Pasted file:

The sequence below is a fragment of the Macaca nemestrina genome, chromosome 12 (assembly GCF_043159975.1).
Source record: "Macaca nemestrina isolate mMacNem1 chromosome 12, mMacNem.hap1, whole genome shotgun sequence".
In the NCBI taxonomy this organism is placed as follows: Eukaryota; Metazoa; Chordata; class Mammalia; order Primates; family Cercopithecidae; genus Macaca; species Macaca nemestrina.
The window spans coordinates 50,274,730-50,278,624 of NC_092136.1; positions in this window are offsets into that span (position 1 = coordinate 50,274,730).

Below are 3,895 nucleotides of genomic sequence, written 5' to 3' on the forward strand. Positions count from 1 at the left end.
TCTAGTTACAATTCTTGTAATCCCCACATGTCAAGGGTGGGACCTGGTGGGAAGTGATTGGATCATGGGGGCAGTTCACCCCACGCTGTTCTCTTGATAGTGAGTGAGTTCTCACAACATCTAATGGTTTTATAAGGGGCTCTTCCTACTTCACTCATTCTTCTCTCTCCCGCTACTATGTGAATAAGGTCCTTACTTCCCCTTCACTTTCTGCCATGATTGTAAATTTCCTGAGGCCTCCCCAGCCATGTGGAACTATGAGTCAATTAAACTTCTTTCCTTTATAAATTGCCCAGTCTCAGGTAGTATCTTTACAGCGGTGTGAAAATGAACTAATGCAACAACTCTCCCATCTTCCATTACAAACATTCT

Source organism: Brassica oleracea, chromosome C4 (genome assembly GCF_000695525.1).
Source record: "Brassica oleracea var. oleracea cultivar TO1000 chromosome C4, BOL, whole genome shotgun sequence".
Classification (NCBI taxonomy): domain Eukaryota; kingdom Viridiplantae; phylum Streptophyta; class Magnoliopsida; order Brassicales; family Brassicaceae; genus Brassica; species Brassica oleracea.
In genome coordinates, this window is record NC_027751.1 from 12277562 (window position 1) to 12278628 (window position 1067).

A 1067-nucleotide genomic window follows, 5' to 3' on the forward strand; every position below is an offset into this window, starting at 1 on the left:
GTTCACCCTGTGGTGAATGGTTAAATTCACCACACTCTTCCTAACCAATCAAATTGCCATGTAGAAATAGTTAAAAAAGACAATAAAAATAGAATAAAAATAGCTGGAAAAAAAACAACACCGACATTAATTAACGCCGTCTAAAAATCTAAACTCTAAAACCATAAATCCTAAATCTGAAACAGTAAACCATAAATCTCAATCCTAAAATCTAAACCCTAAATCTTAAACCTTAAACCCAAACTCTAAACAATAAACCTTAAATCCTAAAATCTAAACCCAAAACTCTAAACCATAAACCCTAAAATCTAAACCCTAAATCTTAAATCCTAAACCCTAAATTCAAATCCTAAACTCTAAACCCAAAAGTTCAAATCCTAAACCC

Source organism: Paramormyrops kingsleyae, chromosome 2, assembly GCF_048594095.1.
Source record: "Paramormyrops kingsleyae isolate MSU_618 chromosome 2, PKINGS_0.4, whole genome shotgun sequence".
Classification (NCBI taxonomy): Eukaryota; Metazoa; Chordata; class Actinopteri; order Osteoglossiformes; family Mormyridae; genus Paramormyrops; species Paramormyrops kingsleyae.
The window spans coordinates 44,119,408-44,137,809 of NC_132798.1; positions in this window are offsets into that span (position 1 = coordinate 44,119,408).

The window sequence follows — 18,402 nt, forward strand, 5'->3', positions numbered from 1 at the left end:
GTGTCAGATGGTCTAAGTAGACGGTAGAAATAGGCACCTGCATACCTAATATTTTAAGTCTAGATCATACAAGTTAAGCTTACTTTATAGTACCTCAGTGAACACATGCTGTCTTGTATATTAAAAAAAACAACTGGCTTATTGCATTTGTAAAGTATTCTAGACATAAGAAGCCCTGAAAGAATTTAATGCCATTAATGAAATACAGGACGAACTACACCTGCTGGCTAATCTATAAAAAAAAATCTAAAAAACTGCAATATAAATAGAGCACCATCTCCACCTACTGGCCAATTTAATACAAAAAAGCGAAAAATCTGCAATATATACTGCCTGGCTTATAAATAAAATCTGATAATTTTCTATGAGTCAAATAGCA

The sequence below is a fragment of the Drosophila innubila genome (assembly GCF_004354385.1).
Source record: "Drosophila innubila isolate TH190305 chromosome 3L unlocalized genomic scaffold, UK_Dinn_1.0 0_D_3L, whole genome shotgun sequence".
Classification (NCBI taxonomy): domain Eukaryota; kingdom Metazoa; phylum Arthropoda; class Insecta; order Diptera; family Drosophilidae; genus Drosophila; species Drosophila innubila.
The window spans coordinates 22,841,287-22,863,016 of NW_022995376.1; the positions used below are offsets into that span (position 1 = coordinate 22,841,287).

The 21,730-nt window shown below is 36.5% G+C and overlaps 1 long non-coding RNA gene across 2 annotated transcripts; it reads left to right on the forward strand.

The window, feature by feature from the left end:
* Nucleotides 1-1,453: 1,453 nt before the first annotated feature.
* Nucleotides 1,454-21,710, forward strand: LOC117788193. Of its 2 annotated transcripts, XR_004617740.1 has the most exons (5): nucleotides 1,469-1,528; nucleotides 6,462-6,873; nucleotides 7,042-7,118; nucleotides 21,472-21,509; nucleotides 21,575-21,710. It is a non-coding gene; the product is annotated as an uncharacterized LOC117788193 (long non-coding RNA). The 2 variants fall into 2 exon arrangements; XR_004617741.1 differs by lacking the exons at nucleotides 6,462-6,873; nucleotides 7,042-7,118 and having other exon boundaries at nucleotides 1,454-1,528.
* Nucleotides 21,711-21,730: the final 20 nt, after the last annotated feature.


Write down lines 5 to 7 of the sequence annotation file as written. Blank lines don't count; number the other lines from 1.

Below are 3,895 nucleotides of genomic sequence, written 5' to 3' on the forward strand. Positions count from 1 at the left end.
TCTAGTTACAATTCTTGTAATCCCCACATGTCAAGGGTGGGACCTGGTGGGAAGTGATTGGATCATGGGGGCAGTTCACCCCACGCTGTTCTCTTGATAGTGAGTGAGTTCTCACAACATCTAATGGTTTTATAAGGGGCTCTTCCTACTTCACTCATTCTTCTCTCTCCCGCTACTATGTGAATAAGGTCCTTACTTCCCCTTCACTTTCTGCCATGATTGTAAATTTCCTGAGGCCTCCCCAGCCATGTGGAACTATGAGTCAATTAAACTTCTTTCCTTTATAAATTGCCCAGTCTCAGGTAGTATCTTTACAGCGGTGTGAAAATGAACTAATGCAACAACTCTCCCATCTTCCATTACAAACATTCT

Source organism: Brassica oleracea, chromosome C4 (genome assembly GCF_000695525.1).